Friday, December 04, 2015

Medical Director Reviews The Place Of E-Health In Chronic Care. Interesting Views On Messaging And Shared Records.

This release appeared a few days ago:

Chronic Care Challenge – How Technology Can Enrich Patient Care

Changing lifestyle conditions over the past 50 years has changed the health dynamics of Australia's population. Today, medical practices are the central hub of the Australian health system, connecting patients, allied-health, hospitals and governments simultaneously. With increased diagnoses of chronic disease within Australia, higher pressures are being placed on General Practitioners to manage these conditions at the point of care.
This whitepaper, compiled from an analysis of more than 145,700 de-identified patient records[1], along with a survey of 320 clinicians, shows a clear rise in patients presenting with chronic disease and an increase in the care plans associated with these conditions.
It aims to identify the ongoing challenges clinicians’ face when managing chronic disease in General practice and the available innovations that are enabling practices to manage chronic disease patients easier.
  • GP visits for chronic conditions have risen to 22 per cent in 2014 (up from 19 per cent of all visits in 2010)
  • 55 per cent of clinicians say their biggest challenge is engaging patients to manage their condition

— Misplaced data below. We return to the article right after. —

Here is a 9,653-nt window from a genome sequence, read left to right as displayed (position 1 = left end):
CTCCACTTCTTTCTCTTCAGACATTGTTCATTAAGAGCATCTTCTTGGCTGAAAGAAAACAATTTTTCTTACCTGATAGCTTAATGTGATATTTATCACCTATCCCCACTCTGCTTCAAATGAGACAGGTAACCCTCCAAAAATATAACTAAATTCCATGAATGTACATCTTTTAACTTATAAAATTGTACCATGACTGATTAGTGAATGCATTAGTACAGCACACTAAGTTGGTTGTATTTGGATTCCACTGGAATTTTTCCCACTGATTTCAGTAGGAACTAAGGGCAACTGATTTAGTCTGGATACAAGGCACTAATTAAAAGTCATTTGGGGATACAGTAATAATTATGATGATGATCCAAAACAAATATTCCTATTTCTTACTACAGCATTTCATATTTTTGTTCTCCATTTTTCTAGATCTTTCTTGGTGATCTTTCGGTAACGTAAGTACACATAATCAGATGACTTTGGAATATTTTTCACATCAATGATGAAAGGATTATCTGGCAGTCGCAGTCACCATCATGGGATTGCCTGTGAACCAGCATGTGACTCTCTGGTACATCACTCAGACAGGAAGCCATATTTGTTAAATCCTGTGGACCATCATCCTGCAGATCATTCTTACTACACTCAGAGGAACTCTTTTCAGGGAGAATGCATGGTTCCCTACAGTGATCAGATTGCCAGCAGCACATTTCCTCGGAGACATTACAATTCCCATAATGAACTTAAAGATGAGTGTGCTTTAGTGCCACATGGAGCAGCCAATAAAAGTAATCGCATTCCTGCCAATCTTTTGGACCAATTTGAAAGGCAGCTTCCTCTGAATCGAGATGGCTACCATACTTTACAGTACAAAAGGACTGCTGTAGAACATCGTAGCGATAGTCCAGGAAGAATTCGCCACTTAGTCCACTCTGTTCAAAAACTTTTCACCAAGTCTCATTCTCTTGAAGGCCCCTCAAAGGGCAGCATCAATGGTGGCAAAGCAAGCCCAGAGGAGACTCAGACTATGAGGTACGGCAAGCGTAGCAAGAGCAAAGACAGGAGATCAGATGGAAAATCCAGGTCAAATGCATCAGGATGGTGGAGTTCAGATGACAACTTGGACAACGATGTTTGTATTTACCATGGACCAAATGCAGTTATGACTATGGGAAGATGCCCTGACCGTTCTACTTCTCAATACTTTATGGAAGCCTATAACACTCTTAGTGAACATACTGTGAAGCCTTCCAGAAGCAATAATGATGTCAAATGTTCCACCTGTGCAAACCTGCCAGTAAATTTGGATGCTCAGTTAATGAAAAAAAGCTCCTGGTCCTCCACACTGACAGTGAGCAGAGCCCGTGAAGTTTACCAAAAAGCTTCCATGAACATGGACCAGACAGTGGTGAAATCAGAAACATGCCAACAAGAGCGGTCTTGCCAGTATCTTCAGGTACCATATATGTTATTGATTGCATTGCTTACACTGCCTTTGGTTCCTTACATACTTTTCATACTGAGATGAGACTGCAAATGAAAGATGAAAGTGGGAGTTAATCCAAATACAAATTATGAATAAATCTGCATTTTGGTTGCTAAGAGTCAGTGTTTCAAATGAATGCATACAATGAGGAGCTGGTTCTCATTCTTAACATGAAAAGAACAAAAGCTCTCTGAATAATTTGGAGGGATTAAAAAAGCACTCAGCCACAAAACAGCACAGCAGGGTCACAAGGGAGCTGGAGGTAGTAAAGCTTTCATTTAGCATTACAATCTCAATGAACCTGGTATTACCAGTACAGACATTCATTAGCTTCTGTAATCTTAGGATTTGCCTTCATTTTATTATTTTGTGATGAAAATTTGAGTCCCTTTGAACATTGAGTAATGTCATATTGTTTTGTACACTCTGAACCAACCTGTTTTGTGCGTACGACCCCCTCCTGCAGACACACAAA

• Clinicians say patients struggle with: managing multiple appointments (34 per cent), not understanding their care plan (26 per cent), forgetting or not attending appointments (21 per cent)
  • Secure electronic messaging is key – 88 per cent of clinicians say this would be beneficial
  • 83 per cent of clinicians are willing to look into, or implement new technology to help them manage chronic disease straight away
  • Almost half (42 per cent) of clinicians say online records have the most opportunity to improve outcomes for chronic disease
Here is the link:
Registration will get you the full colourful white paper.
What I found interesting was the interest in secure messaging and the preparedness to use extra technology to improve care co-ordination.
I was interested to see that a little less than half of respondents saw online records as a tool for chronic care management. I would have thought that figure - in theory - would be a little higher.
I note there was not any mention of the PCEHR! Hardly the sort of tool you would choose for care co-ordination of there was something rather more clinician friendly available.


Anonymous said...

This excellent paper begs the question - Why would any self respecting medical practice software vendor waste time, energy and resources interfacing to the PCEHR?

The only benefit in doing so that I have been able to find is because the software vendors are being paid very handsomely to do so. Although I am unsure as to whether they are being well paid, and if they are not can anyone suggest some other really good reasons?

Anonymous said...

The vendors are in a difficult situation; they're not being paid enough (not that there's any firm definition of what would be enough, but they don't think it's enough, so we'll accept that for now). So why do it? One principal reason is because if they don't, the government has other ways to make them hurt. Or, put positively, they value a strong working relationship with their major regulator